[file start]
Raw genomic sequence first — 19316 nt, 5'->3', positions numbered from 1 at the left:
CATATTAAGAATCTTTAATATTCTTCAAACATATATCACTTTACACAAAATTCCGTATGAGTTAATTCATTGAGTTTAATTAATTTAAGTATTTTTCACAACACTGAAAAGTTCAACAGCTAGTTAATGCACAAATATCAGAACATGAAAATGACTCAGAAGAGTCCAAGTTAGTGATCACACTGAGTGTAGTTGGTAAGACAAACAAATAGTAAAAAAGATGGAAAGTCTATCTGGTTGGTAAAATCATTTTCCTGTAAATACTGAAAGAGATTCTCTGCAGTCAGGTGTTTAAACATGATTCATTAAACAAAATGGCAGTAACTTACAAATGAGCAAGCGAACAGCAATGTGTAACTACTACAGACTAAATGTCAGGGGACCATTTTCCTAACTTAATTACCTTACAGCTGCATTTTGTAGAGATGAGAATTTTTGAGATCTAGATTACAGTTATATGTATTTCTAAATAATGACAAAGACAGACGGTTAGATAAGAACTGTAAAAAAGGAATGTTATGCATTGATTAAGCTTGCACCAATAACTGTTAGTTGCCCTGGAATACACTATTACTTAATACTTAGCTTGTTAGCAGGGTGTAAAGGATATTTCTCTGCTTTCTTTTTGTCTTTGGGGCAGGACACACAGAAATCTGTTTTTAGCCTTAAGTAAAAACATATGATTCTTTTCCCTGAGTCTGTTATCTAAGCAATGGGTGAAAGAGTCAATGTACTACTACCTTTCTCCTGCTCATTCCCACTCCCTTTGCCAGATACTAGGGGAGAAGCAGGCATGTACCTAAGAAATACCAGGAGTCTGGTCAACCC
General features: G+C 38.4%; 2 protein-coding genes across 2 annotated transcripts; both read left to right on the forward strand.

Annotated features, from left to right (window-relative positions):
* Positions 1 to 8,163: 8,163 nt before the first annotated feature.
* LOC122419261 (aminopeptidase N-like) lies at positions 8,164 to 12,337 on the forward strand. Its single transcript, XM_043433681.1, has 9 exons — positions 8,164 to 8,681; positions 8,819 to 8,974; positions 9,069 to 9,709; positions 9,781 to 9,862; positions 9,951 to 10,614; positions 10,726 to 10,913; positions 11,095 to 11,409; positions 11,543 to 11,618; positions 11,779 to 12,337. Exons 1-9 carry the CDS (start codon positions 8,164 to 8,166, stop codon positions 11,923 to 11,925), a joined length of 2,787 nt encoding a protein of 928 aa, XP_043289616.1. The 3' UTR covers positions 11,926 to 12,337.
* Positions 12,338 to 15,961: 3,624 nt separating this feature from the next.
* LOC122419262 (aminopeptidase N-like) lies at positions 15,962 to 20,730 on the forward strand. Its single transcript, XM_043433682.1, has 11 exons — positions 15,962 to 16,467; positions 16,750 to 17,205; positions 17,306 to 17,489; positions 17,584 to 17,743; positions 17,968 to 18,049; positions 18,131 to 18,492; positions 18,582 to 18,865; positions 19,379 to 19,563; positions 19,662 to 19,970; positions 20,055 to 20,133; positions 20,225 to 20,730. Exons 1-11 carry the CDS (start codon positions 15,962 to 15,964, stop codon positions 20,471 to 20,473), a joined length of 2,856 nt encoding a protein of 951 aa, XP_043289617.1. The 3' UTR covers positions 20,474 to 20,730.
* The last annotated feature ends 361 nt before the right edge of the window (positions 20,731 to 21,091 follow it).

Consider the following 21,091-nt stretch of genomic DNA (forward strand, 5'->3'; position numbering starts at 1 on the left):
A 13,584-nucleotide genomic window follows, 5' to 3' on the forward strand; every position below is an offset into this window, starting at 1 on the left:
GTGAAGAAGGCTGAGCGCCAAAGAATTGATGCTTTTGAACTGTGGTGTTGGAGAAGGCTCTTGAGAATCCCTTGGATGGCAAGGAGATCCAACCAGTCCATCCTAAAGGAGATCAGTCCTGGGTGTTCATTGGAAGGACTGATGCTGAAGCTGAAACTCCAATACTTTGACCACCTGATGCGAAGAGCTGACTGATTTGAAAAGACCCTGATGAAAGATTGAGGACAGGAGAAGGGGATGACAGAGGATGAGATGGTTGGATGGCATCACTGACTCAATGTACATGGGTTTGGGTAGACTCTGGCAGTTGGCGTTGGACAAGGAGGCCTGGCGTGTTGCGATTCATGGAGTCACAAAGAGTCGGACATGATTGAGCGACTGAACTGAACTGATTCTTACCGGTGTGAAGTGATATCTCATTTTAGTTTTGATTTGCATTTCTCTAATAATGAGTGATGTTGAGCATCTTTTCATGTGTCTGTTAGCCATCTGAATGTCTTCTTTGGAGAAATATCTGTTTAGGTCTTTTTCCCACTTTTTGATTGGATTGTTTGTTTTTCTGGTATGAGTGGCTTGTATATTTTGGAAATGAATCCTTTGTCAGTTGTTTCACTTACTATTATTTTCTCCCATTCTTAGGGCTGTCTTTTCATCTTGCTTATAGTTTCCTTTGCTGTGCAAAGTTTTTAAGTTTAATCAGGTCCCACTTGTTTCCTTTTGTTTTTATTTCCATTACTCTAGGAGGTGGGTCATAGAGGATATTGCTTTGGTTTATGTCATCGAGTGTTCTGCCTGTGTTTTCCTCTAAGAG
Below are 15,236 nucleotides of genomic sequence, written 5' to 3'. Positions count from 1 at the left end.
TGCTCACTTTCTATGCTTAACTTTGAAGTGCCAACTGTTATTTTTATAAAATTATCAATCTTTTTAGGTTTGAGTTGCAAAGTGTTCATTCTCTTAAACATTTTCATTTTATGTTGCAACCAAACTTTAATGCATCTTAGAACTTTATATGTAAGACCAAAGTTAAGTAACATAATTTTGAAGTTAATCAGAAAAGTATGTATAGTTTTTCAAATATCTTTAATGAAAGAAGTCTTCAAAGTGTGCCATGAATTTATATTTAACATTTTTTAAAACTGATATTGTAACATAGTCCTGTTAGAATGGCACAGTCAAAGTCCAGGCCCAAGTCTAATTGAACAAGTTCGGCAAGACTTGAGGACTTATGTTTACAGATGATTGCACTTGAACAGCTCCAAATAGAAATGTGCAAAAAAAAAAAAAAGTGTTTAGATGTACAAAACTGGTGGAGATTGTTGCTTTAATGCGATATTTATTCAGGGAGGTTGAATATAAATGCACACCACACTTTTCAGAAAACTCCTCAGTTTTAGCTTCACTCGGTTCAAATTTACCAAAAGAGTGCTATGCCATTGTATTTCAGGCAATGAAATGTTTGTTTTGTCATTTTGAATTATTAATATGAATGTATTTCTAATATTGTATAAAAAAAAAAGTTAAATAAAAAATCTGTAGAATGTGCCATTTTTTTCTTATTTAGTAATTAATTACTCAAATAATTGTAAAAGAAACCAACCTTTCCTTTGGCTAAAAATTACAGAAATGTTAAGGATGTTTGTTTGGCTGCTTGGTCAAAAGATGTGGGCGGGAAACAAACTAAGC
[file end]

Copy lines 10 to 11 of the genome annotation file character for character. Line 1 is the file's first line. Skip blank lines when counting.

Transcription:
Consider the following 21,091-nt stretch of genomic DNA (forward strand, 5'->3'; position numbering starts at 1 on the left):
A 13,584-nucleotide genomic window follows, 5' to 3' on the forward strand; every position below is an offset into this window, starting at 1 on the left: